Police forces are not taking the issue seriously enough, say charities
A review of investigation and prosecution of wildlife crime has been called for by conservation charities.
More than 100 organisations, led by the RSPB, say a lack of specialist police and the low priority given to the crime mean prosecutions are unlikely.
Just 51 convictions resulted from more than 3,500 reported UK incidents of wildlife crime last year.
Chief Constable Richard Crompton said a review would be useful, but that there were other higher priorities.
Mr Crompton oversees the policing of wildlife crimes across the UK.
The charities want a review by the Inspectorate of Constabulary and Crown Prosecution Service.
A lack of agreed standards across England, Wales and Northern Ireland have led to an inconsistent approach to tackling the crime, they argue.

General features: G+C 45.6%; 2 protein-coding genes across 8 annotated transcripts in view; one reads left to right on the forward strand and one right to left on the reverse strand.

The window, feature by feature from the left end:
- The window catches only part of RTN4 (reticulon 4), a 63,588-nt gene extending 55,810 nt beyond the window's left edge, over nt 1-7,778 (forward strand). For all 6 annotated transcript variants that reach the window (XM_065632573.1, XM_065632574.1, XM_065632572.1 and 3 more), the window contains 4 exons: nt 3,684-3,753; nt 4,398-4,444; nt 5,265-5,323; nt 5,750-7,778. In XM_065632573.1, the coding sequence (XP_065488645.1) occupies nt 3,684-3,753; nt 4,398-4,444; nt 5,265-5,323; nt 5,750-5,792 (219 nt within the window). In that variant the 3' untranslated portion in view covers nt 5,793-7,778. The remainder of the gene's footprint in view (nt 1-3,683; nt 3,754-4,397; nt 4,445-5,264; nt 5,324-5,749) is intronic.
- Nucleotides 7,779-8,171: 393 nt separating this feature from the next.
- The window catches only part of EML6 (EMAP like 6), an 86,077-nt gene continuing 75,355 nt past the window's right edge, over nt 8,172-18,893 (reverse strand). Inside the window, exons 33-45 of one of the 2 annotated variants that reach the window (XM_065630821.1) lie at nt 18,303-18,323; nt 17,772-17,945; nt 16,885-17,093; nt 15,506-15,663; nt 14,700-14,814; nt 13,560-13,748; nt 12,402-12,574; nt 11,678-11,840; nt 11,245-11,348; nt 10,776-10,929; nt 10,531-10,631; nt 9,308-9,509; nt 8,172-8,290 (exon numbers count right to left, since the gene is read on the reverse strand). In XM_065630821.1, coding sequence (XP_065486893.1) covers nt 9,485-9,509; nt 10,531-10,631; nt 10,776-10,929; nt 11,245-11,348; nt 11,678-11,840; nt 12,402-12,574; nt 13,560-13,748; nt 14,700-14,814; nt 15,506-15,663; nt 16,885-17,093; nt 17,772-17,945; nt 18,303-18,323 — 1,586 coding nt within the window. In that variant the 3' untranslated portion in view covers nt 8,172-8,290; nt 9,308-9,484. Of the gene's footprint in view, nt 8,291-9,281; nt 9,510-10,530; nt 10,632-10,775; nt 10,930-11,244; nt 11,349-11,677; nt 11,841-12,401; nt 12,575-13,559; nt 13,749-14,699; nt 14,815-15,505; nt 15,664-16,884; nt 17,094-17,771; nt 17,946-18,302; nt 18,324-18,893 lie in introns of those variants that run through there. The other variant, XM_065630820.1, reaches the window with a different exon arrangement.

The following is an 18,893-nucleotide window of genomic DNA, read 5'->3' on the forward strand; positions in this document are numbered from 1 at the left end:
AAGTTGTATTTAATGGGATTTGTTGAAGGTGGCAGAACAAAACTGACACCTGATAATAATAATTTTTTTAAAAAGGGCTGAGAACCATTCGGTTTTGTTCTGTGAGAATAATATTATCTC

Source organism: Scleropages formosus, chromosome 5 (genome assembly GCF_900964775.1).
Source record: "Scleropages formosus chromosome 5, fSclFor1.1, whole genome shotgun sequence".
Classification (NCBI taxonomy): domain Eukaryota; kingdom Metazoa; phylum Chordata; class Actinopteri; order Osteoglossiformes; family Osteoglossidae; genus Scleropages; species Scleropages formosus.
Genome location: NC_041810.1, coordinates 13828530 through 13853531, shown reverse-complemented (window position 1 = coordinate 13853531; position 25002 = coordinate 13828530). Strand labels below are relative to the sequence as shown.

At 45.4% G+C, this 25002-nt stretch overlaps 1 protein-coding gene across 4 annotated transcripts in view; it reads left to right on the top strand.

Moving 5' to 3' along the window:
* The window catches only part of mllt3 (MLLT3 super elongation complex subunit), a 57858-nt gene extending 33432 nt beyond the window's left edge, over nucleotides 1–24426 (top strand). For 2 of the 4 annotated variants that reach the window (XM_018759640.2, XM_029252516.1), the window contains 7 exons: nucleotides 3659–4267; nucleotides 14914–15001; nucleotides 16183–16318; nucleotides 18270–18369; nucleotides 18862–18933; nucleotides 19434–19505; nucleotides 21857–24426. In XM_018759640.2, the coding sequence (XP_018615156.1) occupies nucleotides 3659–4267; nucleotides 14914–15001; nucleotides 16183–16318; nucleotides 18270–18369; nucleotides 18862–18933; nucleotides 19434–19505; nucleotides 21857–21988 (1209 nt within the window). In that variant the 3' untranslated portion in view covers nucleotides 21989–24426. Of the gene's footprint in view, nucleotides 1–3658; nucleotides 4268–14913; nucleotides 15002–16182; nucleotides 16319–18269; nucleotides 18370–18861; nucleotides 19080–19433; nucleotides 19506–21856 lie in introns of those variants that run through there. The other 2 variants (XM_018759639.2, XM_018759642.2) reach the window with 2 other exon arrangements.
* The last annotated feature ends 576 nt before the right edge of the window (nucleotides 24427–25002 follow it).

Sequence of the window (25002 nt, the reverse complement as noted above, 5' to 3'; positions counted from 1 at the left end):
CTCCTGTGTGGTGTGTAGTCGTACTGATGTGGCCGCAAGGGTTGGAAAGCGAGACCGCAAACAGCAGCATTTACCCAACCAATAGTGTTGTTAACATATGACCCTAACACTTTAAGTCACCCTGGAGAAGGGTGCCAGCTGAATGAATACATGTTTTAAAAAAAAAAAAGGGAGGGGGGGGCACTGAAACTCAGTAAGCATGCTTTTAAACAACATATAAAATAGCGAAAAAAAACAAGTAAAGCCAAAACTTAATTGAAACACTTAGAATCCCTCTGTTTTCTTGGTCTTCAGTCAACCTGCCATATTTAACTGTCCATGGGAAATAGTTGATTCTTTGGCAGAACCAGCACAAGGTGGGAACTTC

Ian West, head of investigations at the RSPB, said: "Because it is a low priority area of crime it doesn't get the resources or funding and there isn't necessarily the understanding in middle or senior police management of how much resource is needed to be put in to make sure it's successful."
Mr West acknowledged the "many competing demands on our police", but complained that "wildlife crime is all too often pushed to the back of the queue".
"We need to take a good hard look at how to get it taken seriously by those charged with upholding the law," he said.
The RSPB fears a continuation of crimes like badger baiting, and other "enormously cruel practices which shouldn't be allowed to continue in the 21st Century".
"I think we're in serious danger of losing the tag of a civilised society if we don't tackle these issues," said the RSPB's John Clare.
There has already been a review of wildlife crime policing in Scotland which recommended the appointment of a full-time wildlife coordinator within each police force area and minimum standards of investigation.